Outside the Box Genealogy by Southern Shores Genealogy
Article/Blog # 1
“What if I told you,” this phrase can evoke many thoughts depending on its use. In today’s genealogical world, it can provide an opening to pass along information about your family and how you became you. Genealogy sites have done several surveys, and the results found that Americans are not just out of touch with their distant families’ origins but also their immediate ones. A full 41 percent don’t know what country their grandparents were born in, and 24 percent cannot tell you what their grandparents did for a living.
I have been working for many years in compiling relatives to fit and fill in the many boxes that make up my family tree. These small boxes created by ancestry software provide me with my family tree with names and important dates. This box will provide dates that show the ancestor’s birth and death and how these boxes, when filled, give a link to bring the branches together. These boxes share no faces, historical information, or how history (Spiritual and Generational) helped shape their lives. All I knew of these people I had not met was when and where they were born and died. Before DNA testing helped paint a more interesting picture, the information I was able to find provided me with a bit of a story of the life they led before me.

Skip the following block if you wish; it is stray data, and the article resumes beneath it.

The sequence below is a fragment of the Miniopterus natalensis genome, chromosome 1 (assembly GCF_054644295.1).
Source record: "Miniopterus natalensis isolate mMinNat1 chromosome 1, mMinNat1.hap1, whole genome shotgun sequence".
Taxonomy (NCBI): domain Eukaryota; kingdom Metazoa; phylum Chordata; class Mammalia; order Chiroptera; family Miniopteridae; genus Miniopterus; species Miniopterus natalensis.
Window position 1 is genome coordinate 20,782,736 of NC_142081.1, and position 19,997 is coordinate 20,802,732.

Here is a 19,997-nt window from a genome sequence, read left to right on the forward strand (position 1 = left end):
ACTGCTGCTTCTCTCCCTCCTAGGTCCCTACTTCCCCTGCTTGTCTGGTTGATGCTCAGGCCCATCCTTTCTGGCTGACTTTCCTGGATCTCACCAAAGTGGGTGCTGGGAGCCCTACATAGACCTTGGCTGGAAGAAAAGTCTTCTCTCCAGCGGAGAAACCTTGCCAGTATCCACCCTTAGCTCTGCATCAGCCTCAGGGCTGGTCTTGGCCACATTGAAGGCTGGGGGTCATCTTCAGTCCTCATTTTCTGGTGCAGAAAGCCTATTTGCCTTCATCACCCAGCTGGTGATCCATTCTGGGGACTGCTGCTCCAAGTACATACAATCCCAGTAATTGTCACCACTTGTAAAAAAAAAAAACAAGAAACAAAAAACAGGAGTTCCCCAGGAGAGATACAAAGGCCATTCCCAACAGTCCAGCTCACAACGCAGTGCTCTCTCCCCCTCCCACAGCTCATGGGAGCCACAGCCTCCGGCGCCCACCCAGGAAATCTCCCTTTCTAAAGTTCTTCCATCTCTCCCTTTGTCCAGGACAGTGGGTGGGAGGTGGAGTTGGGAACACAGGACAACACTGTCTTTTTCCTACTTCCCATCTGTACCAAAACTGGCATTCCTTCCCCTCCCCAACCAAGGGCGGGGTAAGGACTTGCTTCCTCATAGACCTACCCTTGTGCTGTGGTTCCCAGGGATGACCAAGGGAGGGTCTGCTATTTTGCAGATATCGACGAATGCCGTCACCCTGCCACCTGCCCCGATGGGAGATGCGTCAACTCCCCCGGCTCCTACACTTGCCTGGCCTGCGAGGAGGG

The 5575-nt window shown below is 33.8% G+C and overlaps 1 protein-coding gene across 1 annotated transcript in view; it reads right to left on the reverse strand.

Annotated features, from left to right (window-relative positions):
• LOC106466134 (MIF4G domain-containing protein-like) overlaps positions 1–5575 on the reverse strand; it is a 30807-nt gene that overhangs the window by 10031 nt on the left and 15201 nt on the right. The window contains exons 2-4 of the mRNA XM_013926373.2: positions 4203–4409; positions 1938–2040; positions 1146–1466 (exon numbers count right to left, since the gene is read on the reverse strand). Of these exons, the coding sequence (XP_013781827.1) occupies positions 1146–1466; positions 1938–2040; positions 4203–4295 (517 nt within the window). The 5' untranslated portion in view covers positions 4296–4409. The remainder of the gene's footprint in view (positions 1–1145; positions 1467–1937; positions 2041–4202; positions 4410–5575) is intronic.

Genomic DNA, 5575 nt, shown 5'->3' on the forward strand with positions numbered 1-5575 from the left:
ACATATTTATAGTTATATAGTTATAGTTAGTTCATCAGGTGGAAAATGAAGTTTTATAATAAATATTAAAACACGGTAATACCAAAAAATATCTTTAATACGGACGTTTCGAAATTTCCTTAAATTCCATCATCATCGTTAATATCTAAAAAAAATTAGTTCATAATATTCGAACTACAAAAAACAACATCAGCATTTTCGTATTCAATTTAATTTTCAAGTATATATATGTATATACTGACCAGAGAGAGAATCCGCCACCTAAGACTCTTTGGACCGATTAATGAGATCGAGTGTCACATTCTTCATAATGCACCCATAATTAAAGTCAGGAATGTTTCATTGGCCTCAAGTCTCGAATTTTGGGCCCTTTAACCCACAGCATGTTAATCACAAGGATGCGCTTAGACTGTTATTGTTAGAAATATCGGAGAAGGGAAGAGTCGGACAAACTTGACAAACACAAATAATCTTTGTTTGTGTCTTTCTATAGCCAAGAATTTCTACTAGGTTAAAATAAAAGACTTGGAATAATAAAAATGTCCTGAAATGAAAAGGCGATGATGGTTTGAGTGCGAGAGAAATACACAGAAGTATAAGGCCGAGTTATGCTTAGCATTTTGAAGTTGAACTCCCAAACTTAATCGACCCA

I knew there had to be so much more and so many more relatives. I began to understand more about where my ancestors came from and try to understand their journeys. One part of my tree flowed into the new world on a ship called “Mayflower.” Further investigation found that they were not the puritans who dominated the ship manifest, but they were aboard to come here to help with settling a new untamed world for profit. They crossed at a time when the hardships for a new life measured life and death.
In my “outside the box Genealogy” concept, I work with my clients to help provide so much more than the confining box. There are so many more tools to help genealogists today that can help paint a picture and tell the story of who these relatives’ areas we take down the borders of the confining boxes. With the tools available like DNA, we can work together to find relatives that, before this tool, never knew were existing. Yet, they can be related just as close to us as our relatives that the boxes limited us on.
The boxes have brought these ancestors to life on paper in black and white. My goal is to convey not only these relatives but also some new relations into a technicolor world. In the months that follow, I hope to provide you with a clearer understanding as I can provide you with answers to the “what if I told you” Question.